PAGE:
in RAW support for independent software developers, camera manufacturers and consumers.
Hardware and software partners will benefit from the standardized architecture
for image codecs, which allows them to contribute their own codecs to be certified
and implemented in Windows.



Microsoft's platform approach provides built-in support for RAW files, enabling
Windows-based applications to use all supported image types, including RAW. This
architecture enables software applications to seamlessly support new image types
upon codec certification by Microsoft. In addition, "Longhorn" will
provide an application programming interface (API) that enables software vendors
to exercise a higher degree of control over the RAW conversion in their applications,
while enabling market opportunities for professional-level conversion tools.



In addition to announcing the imaging enhancements planned for the next version
of Windows, Microsoft is helping Windows XP consumers realize the potential of
RAW files. The Microsoft RAW Image Thumbnailer and Viewer for Windows XP will
soon be available for free download* at http://www.microsoft.com.
...

Filed under
Joe Farace Posted: Jun 01, 2005 0 comments

"When sorrows come they come not single spies, but in battalions."--Shakespeare

Like many Microsoft Windows users, I spend far too much time keeping my computer healthy. In the April 2005 issue, I introduced you to browser options other than Internet Explorer and while those programs are less prone to security problems, spyware continues to plague...

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Frances E. Schultz Posted: Jun 01, 2005 2 comments

Tripods are important, but for most people they tend to blur together. The most important news is always that tripods are getting lighter. There are many more companies offering carbon-fiber tripods, increasingly with magnesium-alloy metal work. And while Gitzo's Basalt range gives a more modest savings in weight, it has the same desirable "deadness"...

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Text and photography by Mike Stensvold Posted: Jun 01, 2005 Published: Jan 01, 2005 0 comments

Long lenses are wonderful photographic tools. Their longer-than-"normal" focal lengths magnify everything, allowing you to get "close-ups" of subjects you can't (or don't want to) approach closely. The shorter long lenses (those in the 85--120mm range, for 35mm cameras) are ideal for portraits, because they produce a good head size at a...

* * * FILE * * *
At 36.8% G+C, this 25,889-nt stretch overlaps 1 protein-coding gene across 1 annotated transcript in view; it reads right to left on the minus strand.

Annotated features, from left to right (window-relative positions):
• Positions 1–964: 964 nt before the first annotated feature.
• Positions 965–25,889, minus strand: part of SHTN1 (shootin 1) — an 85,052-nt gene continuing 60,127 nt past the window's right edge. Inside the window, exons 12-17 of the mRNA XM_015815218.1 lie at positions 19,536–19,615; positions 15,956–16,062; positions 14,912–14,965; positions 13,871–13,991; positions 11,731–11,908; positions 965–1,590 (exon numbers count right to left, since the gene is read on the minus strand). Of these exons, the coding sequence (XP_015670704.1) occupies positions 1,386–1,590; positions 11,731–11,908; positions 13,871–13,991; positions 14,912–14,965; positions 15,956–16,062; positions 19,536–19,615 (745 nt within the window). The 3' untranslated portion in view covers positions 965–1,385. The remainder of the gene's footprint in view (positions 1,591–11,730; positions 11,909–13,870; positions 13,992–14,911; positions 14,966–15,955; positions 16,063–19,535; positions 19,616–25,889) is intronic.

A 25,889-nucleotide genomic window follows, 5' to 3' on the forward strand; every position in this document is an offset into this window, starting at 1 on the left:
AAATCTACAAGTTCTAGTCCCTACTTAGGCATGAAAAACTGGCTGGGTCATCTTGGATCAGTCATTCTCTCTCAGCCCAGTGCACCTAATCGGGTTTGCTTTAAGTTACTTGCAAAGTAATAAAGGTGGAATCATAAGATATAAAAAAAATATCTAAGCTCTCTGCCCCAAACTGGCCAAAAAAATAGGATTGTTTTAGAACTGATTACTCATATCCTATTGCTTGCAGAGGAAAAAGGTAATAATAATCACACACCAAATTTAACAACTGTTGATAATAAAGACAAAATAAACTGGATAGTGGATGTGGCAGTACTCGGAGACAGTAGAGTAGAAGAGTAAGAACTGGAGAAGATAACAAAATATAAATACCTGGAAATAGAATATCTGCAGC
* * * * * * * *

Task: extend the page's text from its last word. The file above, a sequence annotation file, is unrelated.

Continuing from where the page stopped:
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Shutterbug Staff Posted: Jun 01, 2005 0 comments

I often photograph at a nature preserve in Glenview, Illinois, called "The Grove." While testing a newly acquired Voigtländer Bessa-R with a 50mm Nokton lens, I came upon this scene and quickly moved into position. This was the only frame with this composition as the rooster was slowly walking across the scene.

Whenever I acquire these one-chance...

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Jack Neubart Posted: Jun 01, 2005 0 comments

Surprisingly, one or two companies I'd seen at PMA the previous year were noticeably absent this time around, but in their stead were several distributors and manufacturers displaying new studio products. Mobility stood at the forefront in some booths, economical studio flash alternatives in the form of the ever popular but more modestly priced (e.g., amateur friendly)...

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Jay McCabe Posted: Jun 01, 2005 0 comments

Photos © 2004, Lina Collado, All Rights Reserved

Lina Collado
American InterContinental University

World Views

Lina is currently enrolled in the University's online course and will soon complete her Bachelor of Fine Arts degree in Visual Communications. She plans to pursue a Master's at Rockport College in Rockport...

Filed under
Joe Farace Posted: Jun 01, 2005 0 comments

What is the state of the art for imaging software? At PMA 2005 it seems concentrated at the low end (under $99) with just a few, OK maybe one product aimed at the high end. What's left is a Grand Canyon of opportunity in the middle that might just be filled with free open-source software such as The Gimp (www.gimp.org)...